Fugitive Emissions regulations & environmental compliance analysis

Fugitive Emissions: What you need to know

Governing Law and Regulations

Title V definitions: 40 CFR 70.2

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New Source Review (NSR): 40 CFR 51.165, 40 CFR 51.166, and 40 CFR 52.21

Visible emissions: 40 CFR 60 and 40 CFR 60 Appendix A

Fugitive volatile organic compound (VOC) emissions: 40 CFR 60, 40 CFR 61, and 40 CFR 63

Regulatory Agency

U.S. Environmental Protection Agency (EPA) Office of Air and Radiation

See ADDRESSES & CONTACTS for addresses and telephone numbers.


EPA defines fugitive emissions as unintended emissions from facilities or activities (e.g., construction) that "could not reasonably pass through a stack, chimney, vent, or other functionally equivalent opening." In general, the decision whether to consider emissions as fugitive is a factual determination made by the state permitting agency on a case-by-case basis.

The following are examples of fugitive emissions and fugitive emissions sources:

  • Dust
  • Fine particles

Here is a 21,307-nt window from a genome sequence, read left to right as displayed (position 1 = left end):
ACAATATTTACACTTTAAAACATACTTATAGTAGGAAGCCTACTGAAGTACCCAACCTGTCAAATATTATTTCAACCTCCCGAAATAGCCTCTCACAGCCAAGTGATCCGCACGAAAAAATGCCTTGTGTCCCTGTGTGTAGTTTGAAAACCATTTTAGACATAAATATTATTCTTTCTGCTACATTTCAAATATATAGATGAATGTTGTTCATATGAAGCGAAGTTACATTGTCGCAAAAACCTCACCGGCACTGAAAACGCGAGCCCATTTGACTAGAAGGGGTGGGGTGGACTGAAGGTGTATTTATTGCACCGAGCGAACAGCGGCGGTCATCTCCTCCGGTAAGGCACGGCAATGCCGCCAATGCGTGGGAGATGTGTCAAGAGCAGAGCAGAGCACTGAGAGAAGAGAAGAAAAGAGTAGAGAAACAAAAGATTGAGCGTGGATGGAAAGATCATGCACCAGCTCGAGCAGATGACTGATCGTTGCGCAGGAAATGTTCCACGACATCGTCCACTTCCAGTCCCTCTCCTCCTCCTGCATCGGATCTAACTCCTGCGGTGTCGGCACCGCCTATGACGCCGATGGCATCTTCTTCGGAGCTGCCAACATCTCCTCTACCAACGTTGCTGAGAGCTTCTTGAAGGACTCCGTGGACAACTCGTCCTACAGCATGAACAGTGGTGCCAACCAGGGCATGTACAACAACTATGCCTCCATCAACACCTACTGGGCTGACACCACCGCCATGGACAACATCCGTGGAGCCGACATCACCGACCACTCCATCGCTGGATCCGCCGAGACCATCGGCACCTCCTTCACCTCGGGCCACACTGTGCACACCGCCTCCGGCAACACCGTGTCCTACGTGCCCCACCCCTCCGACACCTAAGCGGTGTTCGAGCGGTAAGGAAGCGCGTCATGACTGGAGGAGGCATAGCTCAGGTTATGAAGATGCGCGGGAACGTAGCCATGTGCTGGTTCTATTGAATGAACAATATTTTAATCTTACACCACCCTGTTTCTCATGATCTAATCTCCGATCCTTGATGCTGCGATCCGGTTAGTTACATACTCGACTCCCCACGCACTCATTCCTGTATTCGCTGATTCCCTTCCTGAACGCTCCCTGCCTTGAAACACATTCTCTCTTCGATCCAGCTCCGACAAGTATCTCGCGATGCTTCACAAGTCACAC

• Aerosols
  • Quarries
  • Storage piles
  • Leaks or releases from valves, pumps, compressors, flanges

Methods of controlling fugitive particulate emissions include:

  • Enclosures
  • Water spray
  • Chemical dust suppressants
  • Windscreens
  • Vegetative barriers
  • Sweeping paved roads
  • Reducing speed on unpaved roads
  • Paving roads
  • Covering open trucks

The primary method of controlling fugitive VOCs from leaks is the implementation of a leak detection and repair program.

Fugitive Emissions and Major Source Definitions

Generally, a major source is any source that has the potential to emit:

  • 100 tons per year (tpy) or more of any regulated pollutant
  • 10 tpy of a hazardous air pollutant (HAP)
  • 25 tpy of any combination of HAPs

Sources in nonattainment areas for ozone, carbon monoxide (CO), or particulate matter (PM-10) have lower thresholds, depending on the area's classification. See the ...

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